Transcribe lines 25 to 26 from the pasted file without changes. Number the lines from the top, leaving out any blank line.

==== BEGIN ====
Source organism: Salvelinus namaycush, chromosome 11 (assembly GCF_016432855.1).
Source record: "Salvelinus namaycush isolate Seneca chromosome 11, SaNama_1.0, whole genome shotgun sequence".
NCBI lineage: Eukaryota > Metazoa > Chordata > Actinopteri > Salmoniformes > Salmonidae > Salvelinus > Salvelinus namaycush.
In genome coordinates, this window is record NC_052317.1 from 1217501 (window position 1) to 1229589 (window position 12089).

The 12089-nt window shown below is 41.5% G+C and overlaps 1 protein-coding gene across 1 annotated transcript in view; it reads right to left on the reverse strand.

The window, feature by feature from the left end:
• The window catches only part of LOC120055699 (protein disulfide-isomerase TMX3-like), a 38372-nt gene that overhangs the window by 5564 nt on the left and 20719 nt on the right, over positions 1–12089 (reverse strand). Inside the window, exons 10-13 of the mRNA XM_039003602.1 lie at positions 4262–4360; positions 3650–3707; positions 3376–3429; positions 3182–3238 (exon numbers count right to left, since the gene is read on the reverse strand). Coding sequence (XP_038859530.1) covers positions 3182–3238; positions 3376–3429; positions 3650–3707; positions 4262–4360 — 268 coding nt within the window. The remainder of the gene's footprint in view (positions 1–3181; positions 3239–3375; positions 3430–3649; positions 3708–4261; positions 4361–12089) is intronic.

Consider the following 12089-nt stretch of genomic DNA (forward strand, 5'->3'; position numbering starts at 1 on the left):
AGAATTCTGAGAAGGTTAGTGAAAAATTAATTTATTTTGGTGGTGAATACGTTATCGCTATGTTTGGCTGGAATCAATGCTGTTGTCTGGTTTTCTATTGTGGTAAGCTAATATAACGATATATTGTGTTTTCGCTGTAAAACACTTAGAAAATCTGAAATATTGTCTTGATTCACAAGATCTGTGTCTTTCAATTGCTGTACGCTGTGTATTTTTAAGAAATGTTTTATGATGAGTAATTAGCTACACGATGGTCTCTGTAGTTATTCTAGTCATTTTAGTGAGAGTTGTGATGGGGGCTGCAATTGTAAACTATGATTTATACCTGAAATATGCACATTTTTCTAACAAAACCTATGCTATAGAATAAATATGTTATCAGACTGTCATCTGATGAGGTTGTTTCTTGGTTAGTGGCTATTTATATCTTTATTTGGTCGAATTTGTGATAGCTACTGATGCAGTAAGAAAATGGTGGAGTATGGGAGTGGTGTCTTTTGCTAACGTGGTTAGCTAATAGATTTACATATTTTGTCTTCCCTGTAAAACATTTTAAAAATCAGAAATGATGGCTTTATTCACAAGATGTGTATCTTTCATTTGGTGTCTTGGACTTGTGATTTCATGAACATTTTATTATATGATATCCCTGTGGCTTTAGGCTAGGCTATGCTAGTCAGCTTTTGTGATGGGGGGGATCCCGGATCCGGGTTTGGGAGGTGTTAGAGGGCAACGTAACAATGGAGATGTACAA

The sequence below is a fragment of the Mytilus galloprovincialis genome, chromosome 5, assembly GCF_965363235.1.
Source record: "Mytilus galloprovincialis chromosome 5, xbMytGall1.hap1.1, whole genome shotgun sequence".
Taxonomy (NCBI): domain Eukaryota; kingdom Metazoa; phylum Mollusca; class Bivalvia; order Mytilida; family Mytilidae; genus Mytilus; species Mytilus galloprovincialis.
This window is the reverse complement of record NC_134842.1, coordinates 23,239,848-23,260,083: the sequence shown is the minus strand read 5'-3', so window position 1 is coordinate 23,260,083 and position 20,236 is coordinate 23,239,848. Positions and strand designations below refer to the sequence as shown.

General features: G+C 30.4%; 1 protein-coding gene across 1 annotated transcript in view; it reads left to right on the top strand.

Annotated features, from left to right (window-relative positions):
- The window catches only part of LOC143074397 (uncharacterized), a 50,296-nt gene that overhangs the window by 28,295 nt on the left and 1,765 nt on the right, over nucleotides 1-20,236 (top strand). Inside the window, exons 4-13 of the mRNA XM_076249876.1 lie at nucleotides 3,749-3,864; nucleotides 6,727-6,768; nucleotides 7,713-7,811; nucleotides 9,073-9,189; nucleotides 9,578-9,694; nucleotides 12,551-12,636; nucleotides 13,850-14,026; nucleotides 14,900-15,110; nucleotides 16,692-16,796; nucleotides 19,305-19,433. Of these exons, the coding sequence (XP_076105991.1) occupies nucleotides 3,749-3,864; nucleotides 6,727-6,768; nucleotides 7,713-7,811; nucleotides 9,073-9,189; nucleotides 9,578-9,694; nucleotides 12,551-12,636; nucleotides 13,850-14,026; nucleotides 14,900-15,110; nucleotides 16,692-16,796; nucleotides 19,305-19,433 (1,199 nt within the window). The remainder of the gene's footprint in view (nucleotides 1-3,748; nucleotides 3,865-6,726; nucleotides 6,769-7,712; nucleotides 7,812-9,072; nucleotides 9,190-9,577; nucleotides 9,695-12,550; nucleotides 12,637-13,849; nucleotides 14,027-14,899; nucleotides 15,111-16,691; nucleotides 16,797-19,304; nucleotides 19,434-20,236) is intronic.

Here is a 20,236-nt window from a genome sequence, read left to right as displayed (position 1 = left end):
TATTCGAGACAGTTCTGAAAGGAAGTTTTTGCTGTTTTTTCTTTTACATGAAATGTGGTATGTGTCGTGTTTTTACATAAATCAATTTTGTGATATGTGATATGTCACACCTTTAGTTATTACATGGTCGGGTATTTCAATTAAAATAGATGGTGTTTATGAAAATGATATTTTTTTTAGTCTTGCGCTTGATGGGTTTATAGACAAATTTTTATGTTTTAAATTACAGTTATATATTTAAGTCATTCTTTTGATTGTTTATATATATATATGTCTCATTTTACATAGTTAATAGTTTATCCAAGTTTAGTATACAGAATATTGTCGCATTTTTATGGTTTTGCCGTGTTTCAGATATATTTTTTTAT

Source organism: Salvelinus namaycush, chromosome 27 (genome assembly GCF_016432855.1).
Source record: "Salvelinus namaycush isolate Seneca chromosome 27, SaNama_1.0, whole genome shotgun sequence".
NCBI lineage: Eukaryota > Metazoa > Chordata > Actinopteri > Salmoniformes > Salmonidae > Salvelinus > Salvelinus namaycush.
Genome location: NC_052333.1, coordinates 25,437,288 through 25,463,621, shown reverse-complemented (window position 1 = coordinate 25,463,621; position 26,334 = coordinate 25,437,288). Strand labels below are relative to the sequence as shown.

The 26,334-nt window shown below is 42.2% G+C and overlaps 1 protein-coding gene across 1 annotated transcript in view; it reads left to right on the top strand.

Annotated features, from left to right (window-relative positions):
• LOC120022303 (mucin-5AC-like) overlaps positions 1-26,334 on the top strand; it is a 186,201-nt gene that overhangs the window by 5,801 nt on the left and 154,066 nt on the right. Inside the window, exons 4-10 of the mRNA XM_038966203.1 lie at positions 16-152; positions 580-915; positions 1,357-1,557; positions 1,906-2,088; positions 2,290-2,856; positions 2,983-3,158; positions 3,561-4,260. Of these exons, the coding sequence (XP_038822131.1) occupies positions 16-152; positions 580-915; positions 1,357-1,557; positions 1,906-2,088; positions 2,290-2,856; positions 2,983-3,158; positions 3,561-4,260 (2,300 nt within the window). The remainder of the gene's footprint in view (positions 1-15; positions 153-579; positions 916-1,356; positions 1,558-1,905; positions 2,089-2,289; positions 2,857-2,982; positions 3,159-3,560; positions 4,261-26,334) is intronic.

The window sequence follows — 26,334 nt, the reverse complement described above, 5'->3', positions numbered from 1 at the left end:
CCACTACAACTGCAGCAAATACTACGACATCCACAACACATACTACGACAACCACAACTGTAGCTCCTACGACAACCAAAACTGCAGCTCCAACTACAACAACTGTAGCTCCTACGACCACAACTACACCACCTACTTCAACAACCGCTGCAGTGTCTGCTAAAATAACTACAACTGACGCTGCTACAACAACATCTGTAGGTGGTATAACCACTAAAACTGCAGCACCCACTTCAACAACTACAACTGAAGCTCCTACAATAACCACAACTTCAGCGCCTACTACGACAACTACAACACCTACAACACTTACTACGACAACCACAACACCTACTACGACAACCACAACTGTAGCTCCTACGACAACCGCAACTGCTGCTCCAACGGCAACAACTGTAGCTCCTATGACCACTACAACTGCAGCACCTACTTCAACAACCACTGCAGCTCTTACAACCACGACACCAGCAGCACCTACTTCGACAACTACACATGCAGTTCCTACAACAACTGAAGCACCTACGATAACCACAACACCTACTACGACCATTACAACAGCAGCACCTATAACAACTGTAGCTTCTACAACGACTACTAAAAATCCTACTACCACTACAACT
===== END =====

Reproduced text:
• LOC120022303 (mucin-5AC-like) overlaps positions 1-26,334 on the top strand; it is a 186,201-nt gene that overhangs the window by 5,801 nt on the left and 154,066 nt on the right. Inside the window, exons 4-10 of the mRNA XM_038966203.1 lie at positions 16-152; positions 580-915; positions 1,357-1,557; positions 1,906-2,088; positions 2,290-2,856; positions 2,983-3,158; positions 3,561-4,260. Of these exons, the coding sequence (XP_038822131.1) occupies positions 16-152; positions 580-915; positions 1,357-1,557; positions 1,906-2,088; positions 2,290-2,856; positions 2,983-3,158; positions 3,561-4,260 (2,300 nt within the window). The remainder of the gene's footprint in view (positions 1-15; positions 153-579; positions 916-1,356; positions 1,558-1,905; positions 2,089-2,289; positions 2,857-2,982; positions 3,159-3,560; positions 4,261-26,334) is intronic.

The window sequence follows — 26,334 nt, the reverse complement described above, 5'->3', positions numbered from 1 at the left end: